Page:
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The Light Board

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Stanford Online’s production team has experimented with different techniques to display an instructor on screen while the instructor is writing lesson material on screen. The team has used the document camera approach, where an overhead camera captures instructors writing equations and drawing figures. They’ve also tried the “talking head” inset approach, where the instructor’s image appears in a small box in the corner of the screen. If you’ve taken an online course, you’ve probably seen one of these techniques used, and if you’re like most people, you’ve found the approach a little distracting.

Over the summer, the team caught sight of a light board that Northwestern University professor Michael Peshkin demonstrated on his website. Peshkin’s light board is made out of a sheet of glass that is illuminated by lights within its frame. An instructor stands behind the see-through light board, speaking as she or he writes on the board with neon markers. A camera films the instructor from in front of the glass board, but films the image through a mirror as a projected reflection, so the writing does not appear backwards. (The instructor image is a mirror image too, though, so southpaws appear right-handed, and vice versa.)

The production operations manager at Stanford Online, Wes Choy, likes to solve production challenges by building things— like the camera-mounted quadracopter that was used to film the rooftop solar panels in Stanford Online’s Nanomanufacturing course. He also likes to go the extra mile—even when that mile is straight up, like the summit of Pikes Peak in Colorado, where he kept filming…. despite feeling “woozy”… for the segment on altitude that is part of the course Your Body in the World: Adapting to Your Next Big Adventure.  So, Wes set out to not only to replicate Peshkin’s light board, but to improve the design too.

The team started with the base: Stanford physics department’s machine shop followed Peshkin’s website instructions to build the (approximately) 8-foot-by- 4-foot frame. They built a sturdier metal base, with dimensions that could fit through standard doorways at Stanford, and they added wheels so the light board could be moved around campus. Because light board weighs about 700 pounds and is top heavy, Wes asked the shop to add a buttress that could be extended and retracted from the base, just for added stability and safety.

Next LED lights, were installed that could fire up to 10,000 lumens. “That was pretty bright,” Choy said, “so we installed dimmers that we could adjust to get the lighting just light.”

 For the glass, the team found a very high quality material—Starphire, an architectural glass that has low iron content, making it optically clear. Other glass would likely tint the subject with a teal or blue tone. Next came the testing and integration with computer applications like PowerPoint.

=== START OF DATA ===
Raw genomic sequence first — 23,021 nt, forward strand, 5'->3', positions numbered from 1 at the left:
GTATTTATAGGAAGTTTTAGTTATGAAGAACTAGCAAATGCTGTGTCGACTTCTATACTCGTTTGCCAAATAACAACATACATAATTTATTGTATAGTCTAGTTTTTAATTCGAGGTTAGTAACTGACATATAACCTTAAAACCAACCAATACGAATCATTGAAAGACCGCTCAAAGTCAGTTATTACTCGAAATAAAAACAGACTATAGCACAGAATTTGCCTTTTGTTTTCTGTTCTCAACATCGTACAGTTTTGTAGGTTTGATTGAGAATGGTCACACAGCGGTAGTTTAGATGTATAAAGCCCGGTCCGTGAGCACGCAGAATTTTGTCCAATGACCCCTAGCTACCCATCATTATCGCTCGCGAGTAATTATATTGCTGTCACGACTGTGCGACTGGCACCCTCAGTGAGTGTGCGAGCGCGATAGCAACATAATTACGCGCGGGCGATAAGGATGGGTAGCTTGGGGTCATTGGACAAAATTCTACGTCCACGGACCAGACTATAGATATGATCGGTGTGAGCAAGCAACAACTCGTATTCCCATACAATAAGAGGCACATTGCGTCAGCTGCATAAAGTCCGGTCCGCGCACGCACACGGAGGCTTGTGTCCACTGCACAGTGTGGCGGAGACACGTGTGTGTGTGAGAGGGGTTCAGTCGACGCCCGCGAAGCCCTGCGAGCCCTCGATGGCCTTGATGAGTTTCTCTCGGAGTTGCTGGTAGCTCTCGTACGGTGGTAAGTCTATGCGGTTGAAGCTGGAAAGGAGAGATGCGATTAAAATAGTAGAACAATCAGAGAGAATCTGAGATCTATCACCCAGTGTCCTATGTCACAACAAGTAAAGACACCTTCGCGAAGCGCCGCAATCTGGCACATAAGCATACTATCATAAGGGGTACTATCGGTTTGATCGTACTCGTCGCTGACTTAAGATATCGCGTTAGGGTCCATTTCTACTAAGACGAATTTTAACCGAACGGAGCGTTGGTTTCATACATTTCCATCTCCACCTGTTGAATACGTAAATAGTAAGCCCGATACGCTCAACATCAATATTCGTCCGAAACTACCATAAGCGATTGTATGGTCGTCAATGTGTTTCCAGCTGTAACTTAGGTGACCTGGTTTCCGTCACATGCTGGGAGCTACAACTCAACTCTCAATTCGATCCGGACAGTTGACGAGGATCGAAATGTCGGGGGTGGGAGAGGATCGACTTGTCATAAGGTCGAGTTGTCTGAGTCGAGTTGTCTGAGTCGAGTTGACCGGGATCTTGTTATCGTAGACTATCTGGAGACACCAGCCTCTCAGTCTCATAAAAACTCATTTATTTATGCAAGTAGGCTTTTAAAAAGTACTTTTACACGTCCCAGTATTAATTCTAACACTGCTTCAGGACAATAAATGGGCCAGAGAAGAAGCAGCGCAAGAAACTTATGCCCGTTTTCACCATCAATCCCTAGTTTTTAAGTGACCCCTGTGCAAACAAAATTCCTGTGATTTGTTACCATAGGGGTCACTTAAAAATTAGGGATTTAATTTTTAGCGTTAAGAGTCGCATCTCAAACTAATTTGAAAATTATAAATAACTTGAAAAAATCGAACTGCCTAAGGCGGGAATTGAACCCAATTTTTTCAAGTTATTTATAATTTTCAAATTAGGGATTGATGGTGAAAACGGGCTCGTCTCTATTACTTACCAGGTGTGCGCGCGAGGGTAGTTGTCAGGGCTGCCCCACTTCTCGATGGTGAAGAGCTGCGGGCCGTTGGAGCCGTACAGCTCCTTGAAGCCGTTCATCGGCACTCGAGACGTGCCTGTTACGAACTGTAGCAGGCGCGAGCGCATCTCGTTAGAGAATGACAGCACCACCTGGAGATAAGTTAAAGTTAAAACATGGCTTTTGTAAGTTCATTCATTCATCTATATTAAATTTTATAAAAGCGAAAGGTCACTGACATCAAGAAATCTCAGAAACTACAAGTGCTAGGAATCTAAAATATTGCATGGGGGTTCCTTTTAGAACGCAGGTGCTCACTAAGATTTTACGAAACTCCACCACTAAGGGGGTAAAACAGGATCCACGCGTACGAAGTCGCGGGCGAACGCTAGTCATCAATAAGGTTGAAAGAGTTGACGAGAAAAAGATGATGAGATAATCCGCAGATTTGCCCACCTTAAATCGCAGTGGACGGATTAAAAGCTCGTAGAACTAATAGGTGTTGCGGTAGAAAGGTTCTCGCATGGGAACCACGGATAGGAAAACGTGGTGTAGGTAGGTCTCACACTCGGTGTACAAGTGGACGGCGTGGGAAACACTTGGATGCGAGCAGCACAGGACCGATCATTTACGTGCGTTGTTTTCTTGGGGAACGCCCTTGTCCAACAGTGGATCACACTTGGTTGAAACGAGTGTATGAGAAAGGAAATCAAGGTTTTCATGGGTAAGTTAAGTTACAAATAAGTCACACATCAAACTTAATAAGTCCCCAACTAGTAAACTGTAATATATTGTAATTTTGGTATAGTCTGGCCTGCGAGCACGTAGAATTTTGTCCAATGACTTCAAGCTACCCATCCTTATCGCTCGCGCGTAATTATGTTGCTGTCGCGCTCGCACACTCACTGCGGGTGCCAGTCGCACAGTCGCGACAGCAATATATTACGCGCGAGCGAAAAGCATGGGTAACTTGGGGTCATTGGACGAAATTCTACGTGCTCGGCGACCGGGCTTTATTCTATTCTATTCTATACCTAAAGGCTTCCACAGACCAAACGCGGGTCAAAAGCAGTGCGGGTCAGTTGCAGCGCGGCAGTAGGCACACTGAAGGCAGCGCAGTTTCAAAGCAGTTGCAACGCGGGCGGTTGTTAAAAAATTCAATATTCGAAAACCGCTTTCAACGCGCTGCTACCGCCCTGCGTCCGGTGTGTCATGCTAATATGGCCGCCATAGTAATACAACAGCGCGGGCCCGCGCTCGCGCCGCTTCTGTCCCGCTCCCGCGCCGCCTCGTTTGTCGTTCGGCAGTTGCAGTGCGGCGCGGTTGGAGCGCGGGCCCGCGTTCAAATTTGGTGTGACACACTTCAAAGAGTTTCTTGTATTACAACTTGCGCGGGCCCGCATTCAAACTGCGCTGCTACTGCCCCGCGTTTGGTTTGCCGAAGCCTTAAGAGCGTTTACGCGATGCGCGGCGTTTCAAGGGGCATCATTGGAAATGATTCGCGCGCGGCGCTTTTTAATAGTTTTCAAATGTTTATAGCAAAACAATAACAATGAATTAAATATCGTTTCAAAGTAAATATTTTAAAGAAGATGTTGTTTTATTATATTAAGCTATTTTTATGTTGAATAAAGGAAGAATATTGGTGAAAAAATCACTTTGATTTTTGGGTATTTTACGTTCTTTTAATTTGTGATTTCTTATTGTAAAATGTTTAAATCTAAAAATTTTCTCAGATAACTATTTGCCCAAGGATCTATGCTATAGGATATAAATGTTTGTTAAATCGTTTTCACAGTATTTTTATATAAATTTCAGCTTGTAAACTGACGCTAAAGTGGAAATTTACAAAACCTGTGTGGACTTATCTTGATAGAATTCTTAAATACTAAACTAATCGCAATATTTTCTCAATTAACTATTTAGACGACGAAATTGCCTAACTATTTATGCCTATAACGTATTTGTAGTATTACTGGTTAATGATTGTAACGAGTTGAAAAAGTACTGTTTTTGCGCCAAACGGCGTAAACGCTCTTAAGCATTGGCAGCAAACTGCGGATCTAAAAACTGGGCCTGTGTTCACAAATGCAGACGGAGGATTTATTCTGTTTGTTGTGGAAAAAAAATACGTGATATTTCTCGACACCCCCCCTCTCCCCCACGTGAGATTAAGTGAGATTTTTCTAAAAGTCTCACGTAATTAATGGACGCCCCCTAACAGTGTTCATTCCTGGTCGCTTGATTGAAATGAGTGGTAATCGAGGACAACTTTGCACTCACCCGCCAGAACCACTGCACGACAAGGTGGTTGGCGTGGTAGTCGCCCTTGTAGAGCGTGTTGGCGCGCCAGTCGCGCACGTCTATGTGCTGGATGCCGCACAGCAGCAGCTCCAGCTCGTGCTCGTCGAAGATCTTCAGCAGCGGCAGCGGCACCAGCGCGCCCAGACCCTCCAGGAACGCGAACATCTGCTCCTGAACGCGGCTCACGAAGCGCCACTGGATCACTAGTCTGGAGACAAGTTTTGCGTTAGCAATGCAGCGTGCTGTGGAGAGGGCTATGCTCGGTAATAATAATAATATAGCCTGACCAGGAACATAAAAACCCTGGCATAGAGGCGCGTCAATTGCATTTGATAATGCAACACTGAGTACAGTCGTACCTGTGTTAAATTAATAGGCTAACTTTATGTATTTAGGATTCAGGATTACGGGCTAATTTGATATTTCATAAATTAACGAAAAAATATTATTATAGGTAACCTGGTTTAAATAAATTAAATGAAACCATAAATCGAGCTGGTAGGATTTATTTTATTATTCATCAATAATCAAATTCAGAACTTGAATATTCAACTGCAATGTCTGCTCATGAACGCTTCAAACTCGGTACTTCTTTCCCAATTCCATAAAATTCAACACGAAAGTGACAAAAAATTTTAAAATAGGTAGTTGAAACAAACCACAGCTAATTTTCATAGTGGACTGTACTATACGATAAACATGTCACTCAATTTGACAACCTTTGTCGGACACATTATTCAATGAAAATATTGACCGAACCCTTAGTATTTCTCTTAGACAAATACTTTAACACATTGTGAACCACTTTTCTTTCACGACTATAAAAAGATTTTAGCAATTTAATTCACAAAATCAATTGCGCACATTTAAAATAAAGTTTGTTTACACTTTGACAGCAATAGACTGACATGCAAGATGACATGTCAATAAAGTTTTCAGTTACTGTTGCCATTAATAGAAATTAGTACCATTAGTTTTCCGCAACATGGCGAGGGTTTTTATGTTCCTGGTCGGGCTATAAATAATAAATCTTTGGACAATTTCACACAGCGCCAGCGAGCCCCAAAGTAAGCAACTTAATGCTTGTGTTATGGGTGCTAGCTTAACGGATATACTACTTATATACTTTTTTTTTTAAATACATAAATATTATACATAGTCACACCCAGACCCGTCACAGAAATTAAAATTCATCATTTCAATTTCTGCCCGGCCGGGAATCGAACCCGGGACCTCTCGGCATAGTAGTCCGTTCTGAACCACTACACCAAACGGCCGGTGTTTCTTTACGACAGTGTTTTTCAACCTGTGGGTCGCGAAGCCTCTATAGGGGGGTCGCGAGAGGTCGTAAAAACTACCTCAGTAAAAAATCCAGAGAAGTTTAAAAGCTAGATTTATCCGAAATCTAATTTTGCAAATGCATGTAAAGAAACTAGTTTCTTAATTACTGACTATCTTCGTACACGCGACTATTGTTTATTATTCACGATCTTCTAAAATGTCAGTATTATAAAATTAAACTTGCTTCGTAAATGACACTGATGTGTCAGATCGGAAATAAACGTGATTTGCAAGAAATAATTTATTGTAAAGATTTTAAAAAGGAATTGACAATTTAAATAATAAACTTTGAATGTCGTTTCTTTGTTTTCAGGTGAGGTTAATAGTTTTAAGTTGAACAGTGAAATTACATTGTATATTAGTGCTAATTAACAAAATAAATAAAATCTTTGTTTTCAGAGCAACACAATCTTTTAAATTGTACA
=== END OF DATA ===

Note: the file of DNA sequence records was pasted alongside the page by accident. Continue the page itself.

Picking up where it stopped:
“Instructors can also project graphics onto the board,” said Neil Rogers, a Stanford Online course producer who worked on the project and conducted a lot of the testing. “If an instructor deletes the background of a graphic within PowerPoint or a graphics application, students can still see the instructor through the glass,” he said.

“I thought the light board was fantastic!” said Lisa Hwang, a lecturer in chemical engineering who used the board for an online component of a Stanford class. “The students really liked it and specifically mentioned that they appreciated being able to see my face. It also has a ‘wow’ factor that helps keep the students engaged.”

 “This is an innovative idea for video presentation,” said Brent Izutsu, director of digital media at Stanford Online. “It mixes traditional teaching styles with new technologies for a more engaging learning experience.”

 The next problem to solve was the clean up: When the board becomes full, producers can stop the camera, clean off the board, and then restart filming.

 “One thing I’ve learned is that glass is never clean enough,” Choy said, turning up the lights on the board during a recent team demonstration to reveal fingerprints and smudges. “So I’m experimenting with cleaners. The neon markers leave oils, and believe it or not, dishwashing soap is good at getting out the oil, but I’m still looking for that perfect solution.”

 Up next on the team’s agenda is to build out the studio space. Currently, the light board resides on the ground floor of Lathrop Library, in a relatively small room draped with black curtains.

 “I’m looking forward to moving it to a much larger space where the black walls and depth will create a look of infinite space behind the instructor,” Choy said.   

 The Stanford Online light board is designed for HD filming, with a 16X9 aspect ratio.  Look for the light board in Stanford Online’s new courses that will launch in the middle of 2015.

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Published: December 18, 2014

Source: The Office of the Vice Provost for Online Learning

For more information: 

Judith Romero, Stanford Online, (650) 725-7289, judith.romero@stanford.edu